updated 09:45 pm EDT, Fri March 30, 2012
Apple, others gather at Washington summit
A group of educational publishers, technology companies and two government agencies held a meeting in Washington DC today to promote a plan for transitioning US classrooms at the K-12 level to digital textbook over the next five years. The plan, being put together by the Leading Education by Advancing Digital (LEAD) Commission, has already revealed that moving to a more digital model for student textbooks -- including the devices and technology infrastructure needed to use them -- will save schools about $250 per student per year, adding up to over $12.2 billion per year if fully implemented.
Representatives from technology companies such as Apple, Intel and Samsung attended the gathering, along with telecom companies such as Sprint and T-Mobile, publishers including Houghton Mifflin Harcourt, Pearson and McGraw-Hill, digital publishers including Discovery Education, Kno, Knewton, Inkling and News Corporation. The Idaho Department of Education, the FCC and the Department of Education along with other organizations connected to the LEAD Commission were also in attendance at the gathering, which was hosted by FCC chair Julius Genachowski and Secretary of Education Arne Duncan.
Genachowski said the group is focused on "the challenges to universal digital textbooks ... affordability, content, interoperability, connectivity, technology and state policies" as well as the goal of having more "classroom-ready" products unveiled before the next school year begins. Apple's recent initiative in textbook publishing and continued focus on iPad sales to schools, along with lowering textbook costs through digital publishing, has put it in the lead in helping publishers and others transition to digital textbooks, though it will not be the only company doing so in the months ahead.
The FCC has been promoting a five-year challenge and has published a downloadable "digital textbook playbook" to help schools, districts and systems implement and fund the technology infrastructure needed to implement a transition to digital textbooks, which in addition to the per-student savings are also expected to offer numerous other benefits. For example, as Apple's Phil Schiller pointed out, content in digital textbooks can be updated as new discoveries or information changes are found without reprinting or updating the application, not to mention the greatly reduced weight and storage space needed for a tablet compared to stacks of books covering different subjects.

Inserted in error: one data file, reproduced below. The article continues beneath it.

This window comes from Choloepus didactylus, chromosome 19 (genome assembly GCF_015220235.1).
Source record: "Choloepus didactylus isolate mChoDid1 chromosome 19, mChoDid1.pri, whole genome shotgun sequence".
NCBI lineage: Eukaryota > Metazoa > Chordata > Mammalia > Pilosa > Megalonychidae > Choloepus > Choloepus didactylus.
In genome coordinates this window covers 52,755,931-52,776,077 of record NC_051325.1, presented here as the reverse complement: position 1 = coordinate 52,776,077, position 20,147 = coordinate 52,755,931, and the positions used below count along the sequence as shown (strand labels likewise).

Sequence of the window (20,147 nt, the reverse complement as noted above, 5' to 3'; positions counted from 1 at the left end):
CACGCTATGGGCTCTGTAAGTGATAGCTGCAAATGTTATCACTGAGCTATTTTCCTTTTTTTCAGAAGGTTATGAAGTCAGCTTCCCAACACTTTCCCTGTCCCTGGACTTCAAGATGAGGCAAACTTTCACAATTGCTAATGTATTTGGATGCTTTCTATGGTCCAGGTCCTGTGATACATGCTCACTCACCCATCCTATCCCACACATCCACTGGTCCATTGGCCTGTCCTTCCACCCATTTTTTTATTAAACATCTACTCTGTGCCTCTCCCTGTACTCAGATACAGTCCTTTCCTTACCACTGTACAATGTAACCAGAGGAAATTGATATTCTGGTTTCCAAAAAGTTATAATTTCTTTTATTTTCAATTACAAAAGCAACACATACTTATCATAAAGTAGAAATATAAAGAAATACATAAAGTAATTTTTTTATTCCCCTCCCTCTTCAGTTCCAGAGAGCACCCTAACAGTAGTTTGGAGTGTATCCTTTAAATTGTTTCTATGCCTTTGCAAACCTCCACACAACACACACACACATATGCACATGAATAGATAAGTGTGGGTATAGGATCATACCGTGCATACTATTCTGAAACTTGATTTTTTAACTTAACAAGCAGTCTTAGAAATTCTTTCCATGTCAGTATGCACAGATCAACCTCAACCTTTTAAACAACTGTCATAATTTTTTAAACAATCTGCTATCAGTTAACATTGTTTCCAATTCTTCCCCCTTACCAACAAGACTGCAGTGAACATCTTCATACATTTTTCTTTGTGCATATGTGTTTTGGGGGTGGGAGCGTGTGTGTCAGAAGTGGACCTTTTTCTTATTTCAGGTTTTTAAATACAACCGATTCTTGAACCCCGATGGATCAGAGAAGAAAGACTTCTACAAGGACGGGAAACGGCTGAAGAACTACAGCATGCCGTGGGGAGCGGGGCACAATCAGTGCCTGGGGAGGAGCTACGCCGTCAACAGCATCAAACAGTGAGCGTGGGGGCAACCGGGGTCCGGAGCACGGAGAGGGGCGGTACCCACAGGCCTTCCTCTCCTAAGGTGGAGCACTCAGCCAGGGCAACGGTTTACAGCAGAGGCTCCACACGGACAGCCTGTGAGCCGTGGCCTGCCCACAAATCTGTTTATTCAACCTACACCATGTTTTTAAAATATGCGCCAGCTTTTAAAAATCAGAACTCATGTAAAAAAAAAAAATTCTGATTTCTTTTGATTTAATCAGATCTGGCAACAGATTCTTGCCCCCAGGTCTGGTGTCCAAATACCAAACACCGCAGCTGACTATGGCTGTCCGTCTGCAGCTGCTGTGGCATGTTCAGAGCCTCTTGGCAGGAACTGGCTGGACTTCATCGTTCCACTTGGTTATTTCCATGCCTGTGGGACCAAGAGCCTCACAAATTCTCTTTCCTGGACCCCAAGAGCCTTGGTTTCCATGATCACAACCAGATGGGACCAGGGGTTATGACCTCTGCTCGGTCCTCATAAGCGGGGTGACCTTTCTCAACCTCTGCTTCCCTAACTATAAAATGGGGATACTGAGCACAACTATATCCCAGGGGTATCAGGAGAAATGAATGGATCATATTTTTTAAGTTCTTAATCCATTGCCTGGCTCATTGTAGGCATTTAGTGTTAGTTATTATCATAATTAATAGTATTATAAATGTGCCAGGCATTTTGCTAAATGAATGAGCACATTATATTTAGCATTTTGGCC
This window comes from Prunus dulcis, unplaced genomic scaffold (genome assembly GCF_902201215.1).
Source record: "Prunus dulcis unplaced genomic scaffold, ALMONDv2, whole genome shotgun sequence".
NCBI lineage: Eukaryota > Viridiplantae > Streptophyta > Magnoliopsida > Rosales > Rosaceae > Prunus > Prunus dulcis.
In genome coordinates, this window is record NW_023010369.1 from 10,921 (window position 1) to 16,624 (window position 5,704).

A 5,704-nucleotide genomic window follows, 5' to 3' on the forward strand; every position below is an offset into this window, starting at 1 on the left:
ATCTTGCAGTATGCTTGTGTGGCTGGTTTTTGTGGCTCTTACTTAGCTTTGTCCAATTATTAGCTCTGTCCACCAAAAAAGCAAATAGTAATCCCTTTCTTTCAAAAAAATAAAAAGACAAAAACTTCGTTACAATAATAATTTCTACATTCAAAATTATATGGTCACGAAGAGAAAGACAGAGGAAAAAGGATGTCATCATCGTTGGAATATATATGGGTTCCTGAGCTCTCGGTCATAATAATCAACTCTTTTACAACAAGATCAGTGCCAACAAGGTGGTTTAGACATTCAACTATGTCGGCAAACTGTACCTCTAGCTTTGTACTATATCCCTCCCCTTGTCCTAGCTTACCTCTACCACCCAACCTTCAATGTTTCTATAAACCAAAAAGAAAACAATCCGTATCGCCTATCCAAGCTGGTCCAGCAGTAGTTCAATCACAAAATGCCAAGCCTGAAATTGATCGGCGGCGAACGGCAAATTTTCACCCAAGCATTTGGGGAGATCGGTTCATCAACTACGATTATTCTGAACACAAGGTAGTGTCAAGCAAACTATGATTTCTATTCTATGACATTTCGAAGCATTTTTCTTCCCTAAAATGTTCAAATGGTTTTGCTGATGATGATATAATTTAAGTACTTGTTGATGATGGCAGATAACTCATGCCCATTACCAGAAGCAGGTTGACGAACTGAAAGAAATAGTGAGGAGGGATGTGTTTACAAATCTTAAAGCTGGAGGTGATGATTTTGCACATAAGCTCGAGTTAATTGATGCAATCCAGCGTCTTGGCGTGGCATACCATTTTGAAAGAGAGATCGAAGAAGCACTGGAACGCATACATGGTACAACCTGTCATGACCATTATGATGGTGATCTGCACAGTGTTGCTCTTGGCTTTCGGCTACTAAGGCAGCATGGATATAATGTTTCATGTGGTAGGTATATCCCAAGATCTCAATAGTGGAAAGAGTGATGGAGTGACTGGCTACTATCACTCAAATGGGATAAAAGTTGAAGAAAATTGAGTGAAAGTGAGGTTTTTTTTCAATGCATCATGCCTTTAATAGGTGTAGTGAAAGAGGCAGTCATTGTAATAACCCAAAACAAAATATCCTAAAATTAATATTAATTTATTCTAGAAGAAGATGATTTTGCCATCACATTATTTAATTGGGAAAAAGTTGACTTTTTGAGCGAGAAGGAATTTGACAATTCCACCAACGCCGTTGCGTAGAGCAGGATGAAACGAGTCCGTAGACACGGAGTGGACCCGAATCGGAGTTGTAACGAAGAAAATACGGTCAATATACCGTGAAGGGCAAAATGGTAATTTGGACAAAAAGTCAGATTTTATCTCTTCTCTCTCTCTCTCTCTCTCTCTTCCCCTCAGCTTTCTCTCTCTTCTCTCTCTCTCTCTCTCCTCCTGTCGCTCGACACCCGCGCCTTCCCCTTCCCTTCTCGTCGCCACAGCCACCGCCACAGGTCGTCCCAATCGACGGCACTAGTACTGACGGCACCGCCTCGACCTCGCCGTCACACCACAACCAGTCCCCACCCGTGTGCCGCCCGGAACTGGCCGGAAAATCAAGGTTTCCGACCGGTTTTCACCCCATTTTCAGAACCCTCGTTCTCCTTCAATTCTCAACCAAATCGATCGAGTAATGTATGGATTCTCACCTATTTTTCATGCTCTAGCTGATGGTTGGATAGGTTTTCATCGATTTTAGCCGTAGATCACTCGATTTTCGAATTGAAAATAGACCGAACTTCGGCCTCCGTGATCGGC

If all or almost all of the US's 49-50 million K-12 students were to be equipped with digital textbooks, the quality of the textbook education would significantly improve (along with other less-tangible benefits such as an expected lowering of the dropout rate and improved test scores) and the cumulative savings would be substantial: over $12 billion per year. Though the average $250 per student per year is only a fraction of the $3,800 schools spend per student per year in public education, it would act as a significant hedge against future cost increases while improving the quality of the education, the commission believes.
As part of the conference, participants were shown examples from a state-by-state "digital report card" illustrating how far different states have come in setting up system-wide access for students to technology. Also discussed were ideas for the companies involved to work together to rapidly increase the number of digital textbooks available and devices and wireless technology to enable full implementation in the classroom. The White House is expected to support some of the initiatives in a fall announcement.
The DoE also announced findings based on surveys of teachers that technology-based instruction can significantly reduce the time it takes student to reach a learning objective by up to 80 percent. Also cited were other studies, such as a PBS survey that said 90 percent of teachers believe tools such as tablets and interactive whiteboards enhance learning ability by engaging students and enriching the classroom experience, a Project RED study that found that continuous access to devices like tablets raise academic achievement and financial benefits, and a Federal Reserve study which found that students with computers and broadband at home increased the chance of graduation by six to eight percent.
Although the US spends more than $7 billion annually on traditional textbooks, many students are still using books that are seven to 10 years old and often contain outdated material, the commission said. Other countries, such as South Korea, may gain a further competitive advantage over the US by transitioning to digital textbooks more quickly.
The FCC has already launched major initiatives to get fiber and other high-speed broadband into schools as quickly as possible through the E-Rate program established by Congress. It is expanding its involvement through a "Learning-on-the-Go" pilot program that enables libraries and schools to offer more courses online and provide devices to students outside the school, as well as setting up tests of "School Spots" that offer students free "hotspots" for students to use that enable learning technologies after school hours.